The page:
Alex shoots the Plastic Filmtastic Debonair!

Blog by Alex Luyckx

It’s not a Holga, nor is it a Diana - it’s a rather odd breed of toy cameras known as the Debonair. I really wasn’t planning on going beyond my trusty Holga 120N. It was a good toy camera, great for tossing about, having fun and just walking the street. On a whim one day I threw the 6x4.5 mask into the camera and went shooting. I loved the portrait format, and with 16 shots per roll that’s more Holga fun. So when the FPP came across the arsenal of Debonair cameras that did the format natively I was excited, but hesitant at first. After seeing the camera at the PhotoPlus Expo last year in action and the wonderful shots being put up on flickr, that sealed the deal and I put in the order.

above video: Michael Raso of The Film Photography Podcast gives an overview of the FPP Debonair Camera!

The first place I took the camera was a friend’s Christmas party! Loaded with a couple rolls of Fuji Acros Neopan 100 and a flash, I just went and had fun taking snapshots of the guests. The camera was great and a much more solid feel in my hands than my Holga ever was. The general plastic feel of the toy cameras were always a turn-off for me, as I am much more used to the solid metal feel of bigger cameras. The Debonair just felt right. I was not expecting dead sharp images out the camera, but a soft dreamy feel that is common to most plastic lensed cameras, but what a surprise it was when I pulled the first two rolls from the tank. A pleasing vignette (probably thanks to the flash) and decently sharp images. I was stunned. That “Super” lens was something else!

The next test for me was how it handled colour film, so on a trip back down to the Dayton, Ohio area I made a stop off in lovely downtown Findlay with the Debonair and a roll of mystery Fuji slide film. The film it turned  out to be and ISO-400 film and it was a really bright day (stups!), but the fine folks at Old School Photo Lab pulled the film two stops so some of the images were recoverable. There were some odd colour shifts from either the film being expired, or the pulling (or maybe both). There was the soft dreamy images that I had come to expect and fantastic images at that.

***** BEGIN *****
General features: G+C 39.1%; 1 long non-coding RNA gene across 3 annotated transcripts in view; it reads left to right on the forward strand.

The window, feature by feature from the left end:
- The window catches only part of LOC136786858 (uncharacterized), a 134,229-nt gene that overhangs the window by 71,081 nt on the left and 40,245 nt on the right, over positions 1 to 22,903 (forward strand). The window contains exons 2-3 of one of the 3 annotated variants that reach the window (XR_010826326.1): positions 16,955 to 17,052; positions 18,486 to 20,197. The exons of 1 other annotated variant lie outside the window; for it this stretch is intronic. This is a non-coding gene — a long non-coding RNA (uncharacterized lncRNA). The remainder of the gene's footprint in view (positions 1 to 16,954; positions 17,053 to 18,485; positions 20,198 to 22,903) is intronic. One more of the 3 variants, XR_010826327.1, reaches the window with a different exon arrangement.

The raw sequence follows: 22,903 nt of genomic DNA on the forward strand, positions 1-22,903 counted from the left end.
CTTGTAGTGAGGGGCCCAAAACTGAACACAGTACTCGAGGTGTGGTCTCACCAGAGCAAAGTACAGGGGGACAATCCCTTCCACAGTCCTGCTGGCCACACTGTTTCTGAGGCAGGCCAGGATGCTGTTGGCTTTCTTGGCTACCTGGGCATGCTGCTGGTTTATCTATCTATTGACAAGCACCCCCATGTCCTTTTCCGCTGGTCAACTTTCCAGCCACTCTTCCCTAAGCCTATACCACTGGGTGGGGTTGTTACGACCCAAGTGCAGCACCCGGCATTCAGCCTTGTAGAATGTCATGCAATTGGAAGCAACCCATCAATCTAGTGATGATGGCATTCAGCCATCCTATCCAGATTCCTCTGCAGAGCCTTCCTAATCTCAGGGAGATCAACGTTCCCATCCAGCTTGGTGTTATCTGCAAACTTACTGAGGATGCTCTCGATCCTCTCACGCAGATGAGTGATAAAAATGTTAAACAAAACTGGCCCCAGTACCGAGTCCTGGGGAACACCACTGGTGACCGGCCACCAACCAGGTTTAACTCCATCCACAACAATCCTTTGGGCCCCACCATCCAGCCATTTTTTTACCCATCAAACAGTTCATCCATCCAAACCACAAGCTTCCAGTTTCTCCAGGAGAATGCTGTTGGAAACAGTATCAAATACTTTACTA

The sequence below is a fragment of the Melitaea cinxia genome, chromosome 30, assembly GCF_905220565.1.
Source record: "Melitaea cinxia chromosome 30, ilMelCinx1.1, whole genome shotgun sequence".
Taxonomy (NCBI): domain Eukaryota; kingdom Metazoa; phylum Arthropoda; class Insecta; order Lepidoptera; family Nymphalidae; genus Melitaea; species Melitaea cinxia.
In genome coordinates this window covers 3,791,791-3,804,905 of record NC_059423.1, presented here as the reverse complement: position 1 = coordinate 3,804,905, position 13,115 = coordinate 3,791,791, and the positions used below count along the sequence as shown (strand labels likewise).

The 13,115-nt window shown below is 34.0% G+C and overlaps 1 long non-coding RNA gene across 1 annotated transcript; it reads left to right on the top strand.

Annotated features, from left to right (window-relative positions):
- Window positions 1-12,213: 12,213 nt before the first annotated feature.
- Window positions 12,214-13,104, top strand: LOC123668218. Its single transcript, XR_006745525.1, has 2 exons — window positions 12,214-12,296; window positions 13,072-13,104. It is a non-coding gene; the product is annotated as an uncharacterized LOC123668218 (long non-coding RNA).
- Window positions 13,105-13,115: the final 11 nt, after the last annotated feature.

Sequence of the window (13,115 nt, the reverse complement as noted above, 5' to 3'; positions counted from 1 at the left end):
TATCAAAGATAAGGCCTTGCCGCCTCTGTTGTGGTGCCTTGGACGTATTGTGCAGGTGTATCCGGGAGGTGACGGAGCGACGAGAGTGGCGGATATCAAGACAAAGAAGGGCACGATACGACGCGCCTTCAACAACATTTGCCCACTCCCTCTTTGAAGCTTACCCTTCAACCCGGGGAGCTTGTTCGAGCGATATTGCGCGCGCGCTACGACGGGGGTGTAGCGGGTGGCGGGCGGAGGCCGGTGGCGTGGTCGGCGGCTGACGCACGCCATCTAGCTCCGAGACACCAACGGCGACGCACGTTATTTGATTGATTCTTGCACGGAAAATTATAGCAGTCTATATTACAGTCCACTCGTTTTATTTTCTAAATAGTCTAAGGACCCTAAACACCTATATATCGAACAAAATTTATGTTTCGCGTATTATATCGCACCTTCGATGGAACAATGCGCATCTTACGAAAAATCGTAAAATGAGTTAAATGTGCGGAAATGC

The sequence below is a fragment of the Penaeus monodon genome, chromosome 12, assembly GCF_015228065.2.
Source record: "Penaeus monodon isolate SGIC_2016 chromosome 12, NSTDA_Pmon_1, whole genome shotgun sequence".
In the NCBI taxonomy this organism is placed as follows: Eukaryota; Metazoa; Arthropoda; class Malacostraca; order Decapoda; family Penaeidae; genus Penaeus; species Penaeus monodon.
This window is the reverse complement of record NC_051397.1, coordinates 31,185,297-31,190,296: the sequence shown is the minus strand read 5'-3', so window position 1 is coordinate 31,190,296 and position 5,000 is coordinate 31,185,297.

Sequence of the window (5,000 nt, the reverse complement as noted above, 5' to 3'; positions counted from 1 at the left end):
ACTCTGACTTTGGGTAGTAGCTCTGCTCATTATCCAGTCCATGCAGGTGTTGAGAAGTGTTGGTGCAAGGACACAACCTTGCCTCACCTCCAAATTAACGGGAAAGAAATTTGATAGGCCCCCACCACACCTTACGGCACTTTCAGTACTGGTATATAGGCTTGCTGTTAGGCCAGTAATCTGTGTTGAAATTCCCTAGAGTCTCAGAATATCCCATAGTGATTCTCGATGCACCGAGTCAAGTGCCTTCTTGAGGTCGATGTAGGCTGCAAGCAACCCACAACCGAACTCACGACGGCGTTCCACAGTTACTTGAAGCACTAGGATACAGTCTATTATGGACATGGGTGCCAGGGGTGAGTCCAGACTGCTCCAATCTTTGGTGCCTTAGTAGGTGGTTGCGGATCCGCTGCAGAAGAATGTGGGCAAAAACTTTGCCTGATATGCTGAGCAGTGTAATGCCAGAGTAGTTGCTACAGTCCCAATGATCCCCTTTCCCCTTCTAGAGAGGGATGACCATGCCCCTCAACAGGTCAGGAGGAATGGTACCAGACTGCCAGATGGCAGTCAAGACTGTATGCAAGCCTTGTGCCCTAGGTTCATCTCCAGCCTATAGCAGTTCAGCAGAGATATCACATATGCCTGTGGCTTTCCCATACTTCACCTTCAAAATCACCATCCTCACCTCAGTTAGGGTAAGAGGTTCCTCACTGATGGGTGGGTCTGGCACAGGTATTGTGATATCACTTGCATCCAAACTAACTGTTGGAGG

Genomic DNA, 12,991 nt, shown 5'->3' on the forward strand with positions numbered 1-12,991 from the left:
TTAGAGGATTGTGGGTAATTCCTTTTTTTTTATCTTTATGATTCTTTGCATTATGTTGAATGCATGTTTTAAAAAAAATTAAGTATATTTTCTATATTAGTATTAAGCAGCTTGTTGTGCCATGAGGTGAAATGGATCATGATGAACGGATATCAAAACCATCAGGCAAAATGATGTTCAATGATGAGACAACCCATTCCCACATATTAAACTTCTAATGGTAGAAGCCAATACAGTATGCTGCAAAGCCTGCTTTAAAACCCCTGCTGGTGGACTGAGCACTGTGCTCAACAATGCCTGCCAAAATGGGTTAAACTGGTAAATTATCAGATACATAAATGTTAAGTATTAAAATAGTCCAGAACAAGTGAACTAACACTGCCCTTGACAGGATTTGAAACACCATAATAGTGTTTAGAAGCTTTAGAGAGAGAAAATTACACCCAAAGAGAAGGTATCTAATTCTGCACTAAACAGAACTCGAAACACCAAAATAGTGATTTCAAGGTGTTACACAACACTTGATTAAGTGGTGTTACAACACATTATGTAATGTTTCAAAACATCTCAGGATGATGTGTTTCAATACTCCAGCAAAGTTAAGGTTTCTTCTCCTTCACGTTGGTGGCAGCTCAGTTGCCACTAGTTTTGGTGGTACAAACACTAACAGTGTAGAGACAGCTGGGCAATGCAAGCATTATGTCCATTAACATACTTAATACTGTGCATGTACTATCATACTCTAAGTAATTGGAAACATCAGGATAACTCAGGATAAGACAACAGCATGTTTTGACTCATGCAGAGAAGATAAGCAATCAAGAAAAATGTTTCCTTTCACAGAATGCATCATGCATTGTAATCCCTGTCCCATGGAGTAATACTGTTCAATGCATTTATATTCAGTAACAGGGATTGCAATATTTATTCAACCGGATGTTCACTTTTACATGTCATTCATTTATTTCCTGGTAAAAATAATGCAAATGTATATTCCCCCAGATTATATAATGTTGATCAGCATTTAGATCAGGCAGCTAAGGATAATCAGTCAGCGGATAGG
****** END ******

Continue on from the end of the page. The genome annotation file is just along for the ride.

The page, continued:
The Debonair is a worthwhile camera, it’s a great way to get into medium format and Toy camera photography! At twenty bucks at the FPP store, what’s not to love. I for one love that the weather is getting warmer so I can’t wait to get my Debonair back into the field for the spring and summer!

Banner Image Care of James McFarlane - Remaining image care of Alex Luyckx.

Long-time FPP listener Alex Luyckx works both in Information Technology support and as a freelance photographer. He describes himself as an analog photographer stuck in a digital world. He loves using cameras older than he is and long walks through abandoned buildings. You can follow his photo blog at:

Read previous posts about The FPP Debonair!

Brian Moore's FPP Debonair Blog HERE!

Shelly Sometimes FPP Debonair Blog HERE!


Mark Olwick's picture
Nice review. I just recieved two of them and haven't shot them yet. Four things to note for potential buyers: 1. There's no Bulb setting. 2. There's no tripod socket 3. There's no cable release socket. 4. There is no thread for filters. Those may or may not be important to you. They are to me as I usually work slow and on a tripod. I wish FPP had mentioned those on their shopping site. Mark
Susan Stayer's picture

Thanks, Alex! I enjoyed your review of the Debonair. And your photos look great! I'm pleased with the results I'm getting from my little plastic gem.

dav.d's picture

My first roll of film through a Debonair was a roll of Fuji Astia, an expired color postive film and the photos looked awesome. It's a great toy camera. Now I need to try using the flash/hotshoe.

I am now the proud owner of 3 of these cameras, cause when they're gone, they're gone. 

John Schuster's picture

We both happened upon it independently, but Acros 100 and a flash-equipped Debonair is a great party cam. Double exposure because the hot shoe's mechanism wasn't as hot as it needed to be, and flash firing was intermittent, so the Christmas lights showed up a few times.

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